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Obtaining Refugee Status in a Third Country

Posted by attorney Elizabeth Blandon

Persons outside the United States who have a fear of returning to their home country may qualify for refugee status while abroad. The fear of extreme harm must be based on the foreigner’s:

  • race;
  • religion;
  • nationality;
  • membership in a particular social group; or
  • political opinion

Because these individuals are running for their lives and the survival of their family members, they have often already fled to a third country. Despite this, they wish to seek lifelong protection in the United States.

Unfortunately for them, the Department of Homeland Security may try to deny the asylum case by claiming that the family firmly resettled in the third country. Firm resettlement in a third country is a bar to asylum. Other bars include the one-year filing deadline and committing non-political offenses.

Simply living in a third country is not enough to deny asylum. Immigration will look to whether the third country is restricting the foreigner’s ability to remain there permanently. The immigration status, housing eligibility, and employment eligibility will be considered carefully. For example, the International Herald Tribune reported that Syrian refugees are being denied access to neighboring countries including Turkey.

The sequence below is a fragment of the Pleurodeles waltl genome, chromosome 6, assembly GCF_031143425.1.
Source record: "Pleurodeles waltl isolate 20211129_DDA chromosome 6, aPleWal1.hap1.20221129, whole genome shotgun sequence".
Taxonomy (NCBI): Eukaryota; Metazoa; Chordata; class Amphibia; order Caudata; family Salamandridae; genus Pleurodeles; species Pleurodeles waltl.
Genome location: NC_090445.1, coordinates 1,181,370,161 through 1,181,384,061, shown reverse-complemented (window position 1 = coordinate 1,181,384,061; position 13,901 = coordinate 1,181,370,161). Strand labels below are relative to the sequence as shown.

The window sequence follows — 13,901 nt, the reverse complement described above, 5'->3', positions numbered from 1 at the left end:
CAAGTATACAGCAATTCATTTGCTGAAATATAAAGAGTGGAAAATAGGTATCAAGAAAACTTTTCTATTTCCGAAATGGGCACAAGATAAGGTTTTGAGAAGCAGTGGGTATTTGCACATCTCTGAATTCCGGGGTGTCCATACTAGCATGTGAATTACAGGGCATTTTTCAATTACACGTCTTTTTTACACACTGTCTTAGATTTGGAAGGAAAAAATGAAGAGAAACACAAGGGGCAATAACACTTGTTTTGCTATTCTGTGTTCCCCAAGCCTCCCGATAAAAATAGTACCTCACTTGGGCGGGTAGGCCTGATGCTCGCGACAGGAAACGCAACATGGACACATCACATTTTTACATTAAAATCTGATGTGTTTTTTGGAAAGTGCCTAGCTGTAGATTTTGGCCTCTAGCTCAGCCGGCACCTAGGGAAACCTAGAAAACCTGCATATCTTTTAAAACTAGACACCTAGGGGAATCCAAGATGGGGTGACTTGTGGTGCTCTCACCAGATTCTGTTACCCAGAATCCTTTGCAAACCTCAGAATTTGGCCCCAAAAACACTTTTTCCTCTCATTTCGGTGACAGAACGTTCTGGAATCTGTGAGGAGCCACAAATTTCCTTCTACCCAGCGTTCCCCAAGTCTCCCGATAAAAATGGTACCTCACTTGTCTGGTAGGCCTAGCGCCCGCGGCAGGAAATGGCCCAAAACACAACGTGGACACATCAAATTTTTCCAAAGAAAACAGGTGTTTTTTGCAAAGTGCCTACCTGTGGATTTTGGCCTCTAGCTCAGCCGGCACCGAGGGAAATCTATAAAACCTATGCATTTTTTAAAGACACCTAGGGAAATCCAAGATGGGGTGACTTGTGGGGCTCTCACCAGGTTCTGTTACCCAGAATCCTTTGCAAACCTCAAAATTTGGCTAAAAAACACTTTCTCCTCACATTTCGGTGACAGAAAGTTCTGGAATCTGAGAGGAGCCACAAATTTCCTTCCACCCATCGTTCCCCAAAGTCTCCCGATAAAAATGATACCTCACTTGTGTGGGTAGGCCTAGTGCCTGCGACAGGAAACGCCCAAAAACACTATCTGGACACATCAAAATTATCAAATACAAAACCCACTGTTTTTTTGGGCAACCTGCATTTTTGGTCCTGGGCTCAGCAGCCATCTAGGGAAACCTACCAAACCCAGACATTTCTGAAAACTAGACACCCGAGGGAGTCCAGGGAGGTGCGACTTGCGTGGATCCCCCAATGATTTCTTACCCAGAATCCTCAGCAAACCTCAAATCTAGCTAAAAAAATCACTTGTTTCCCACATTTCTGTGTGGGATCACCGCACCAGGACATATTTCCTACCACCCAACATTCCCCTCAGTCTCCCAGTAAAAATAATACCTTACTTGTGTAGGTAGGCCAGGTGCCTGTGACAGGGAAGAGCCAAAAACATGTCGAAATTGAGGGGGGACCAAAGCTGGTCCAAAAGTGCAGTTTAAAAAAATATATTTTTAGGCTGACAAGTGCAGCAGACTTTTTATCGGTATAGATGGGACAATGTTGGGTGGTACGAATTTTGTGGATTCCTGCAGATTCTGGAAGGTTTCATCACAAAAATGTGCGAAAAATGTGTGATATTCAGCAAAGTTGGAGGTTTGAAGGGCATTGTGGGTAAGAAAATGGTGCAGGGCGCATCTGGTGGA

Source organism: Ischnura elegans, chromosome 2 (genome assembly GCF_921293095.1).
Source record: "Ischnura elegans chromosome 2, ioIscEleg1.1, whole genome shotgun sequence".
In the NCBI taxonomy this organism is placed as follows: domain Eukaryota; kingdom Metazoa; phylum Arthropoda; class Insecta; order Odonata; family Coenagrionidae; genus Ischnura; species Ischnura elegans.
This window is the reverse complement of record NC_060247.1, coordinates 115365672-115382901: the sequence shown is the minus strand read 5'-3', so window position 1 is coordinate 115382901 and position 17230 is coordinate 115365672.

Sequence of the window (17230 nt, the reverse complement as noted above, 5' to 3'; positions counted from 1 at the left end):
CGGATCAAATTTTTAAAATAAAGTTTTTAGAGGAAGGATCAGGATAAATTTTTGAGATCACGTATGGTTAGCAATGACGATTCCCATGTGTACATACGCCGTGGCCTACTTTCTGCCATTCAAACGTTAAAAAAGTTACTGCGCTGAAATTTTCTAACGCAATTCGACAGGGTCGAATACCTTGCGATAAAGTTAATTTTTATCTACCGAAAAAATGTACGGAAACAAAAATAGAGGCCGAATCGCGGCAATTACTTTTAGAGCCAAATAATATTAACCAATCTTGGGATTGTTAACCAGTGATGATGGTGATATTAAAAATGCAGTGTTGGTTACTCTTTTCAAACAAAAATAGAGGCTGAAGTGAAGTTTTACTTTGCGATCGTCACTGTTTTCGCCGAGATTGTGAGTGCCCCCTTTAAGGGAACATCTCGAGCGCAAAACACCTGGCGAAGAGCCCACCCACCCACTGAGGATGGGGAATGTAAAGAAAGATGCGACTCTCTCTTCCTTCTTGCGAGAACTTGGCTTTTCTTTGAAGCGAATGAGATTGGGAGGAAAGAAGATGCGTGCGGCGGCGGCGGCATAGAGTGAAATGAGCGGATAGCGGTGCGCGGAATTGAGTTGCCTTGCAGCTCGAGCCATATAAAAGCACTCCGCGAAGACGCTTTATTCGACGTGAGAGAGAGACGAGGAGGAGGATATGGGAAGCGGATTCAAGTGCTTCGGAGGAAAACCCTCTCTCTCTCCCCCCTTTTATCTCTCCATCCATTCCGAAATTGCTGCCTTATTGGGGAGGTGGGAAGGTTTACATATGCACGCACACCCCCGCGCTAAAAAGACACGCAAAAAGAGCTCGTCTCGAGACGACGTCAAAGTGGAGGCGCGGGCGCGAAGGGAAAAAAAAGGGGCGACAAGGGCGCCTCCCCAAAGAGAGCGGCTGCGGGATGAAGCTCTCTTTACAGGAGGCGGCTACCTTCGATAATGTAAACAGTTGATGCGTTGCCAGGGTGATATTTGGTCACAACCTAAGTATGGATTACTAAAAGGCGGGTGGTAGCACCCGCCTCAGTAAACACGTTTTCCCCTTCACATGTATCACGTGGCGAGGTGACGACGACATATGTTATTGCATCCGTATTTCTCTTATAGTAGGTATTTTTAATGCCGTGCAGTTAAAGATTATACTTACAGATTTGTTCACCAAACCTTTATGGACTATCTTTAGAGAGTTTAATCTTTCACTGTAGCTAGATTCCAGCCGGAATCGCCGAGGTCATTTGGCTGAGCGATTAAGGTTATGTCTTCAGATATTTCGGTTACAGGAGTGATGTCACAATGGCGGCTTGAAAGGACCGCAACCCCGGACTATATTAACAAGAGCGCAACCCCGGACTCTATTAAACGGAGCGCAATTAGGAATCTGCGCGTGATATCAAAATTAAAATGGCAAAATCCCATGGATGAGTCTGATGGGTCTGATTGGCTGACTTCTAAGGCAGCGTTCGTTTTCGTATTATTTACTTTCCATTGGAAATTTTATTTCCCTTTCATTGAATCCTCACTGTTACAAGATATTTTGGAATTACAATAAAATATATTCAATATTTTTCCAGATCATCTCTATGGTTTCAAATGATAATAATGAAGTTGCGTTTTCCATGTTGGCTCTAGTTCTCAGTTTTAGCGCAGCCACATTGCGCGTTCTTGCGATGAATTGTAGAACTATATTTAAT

Foreigners who are unable to obtain housing or work in a third country, but can travel to the United States on a visa, are likely to obtain asylum status here. If they are abroad, they submit a refugee case to a U.S. embassy or consulate.

Properly presented asylum cases require applications and proof of why the foreigner fears persecution in their home country. The value of hiring an experienced immigration attorney who is familiar with current refugee law is extremely important and will likely determine whether the case is approved.

Although the author is a Board-certified immigration expert, this guide is intended as general information and not specific legal advice. This communication does not create an attorney-client relationship. Schedule a consultation with an attorney to address individual concerns.

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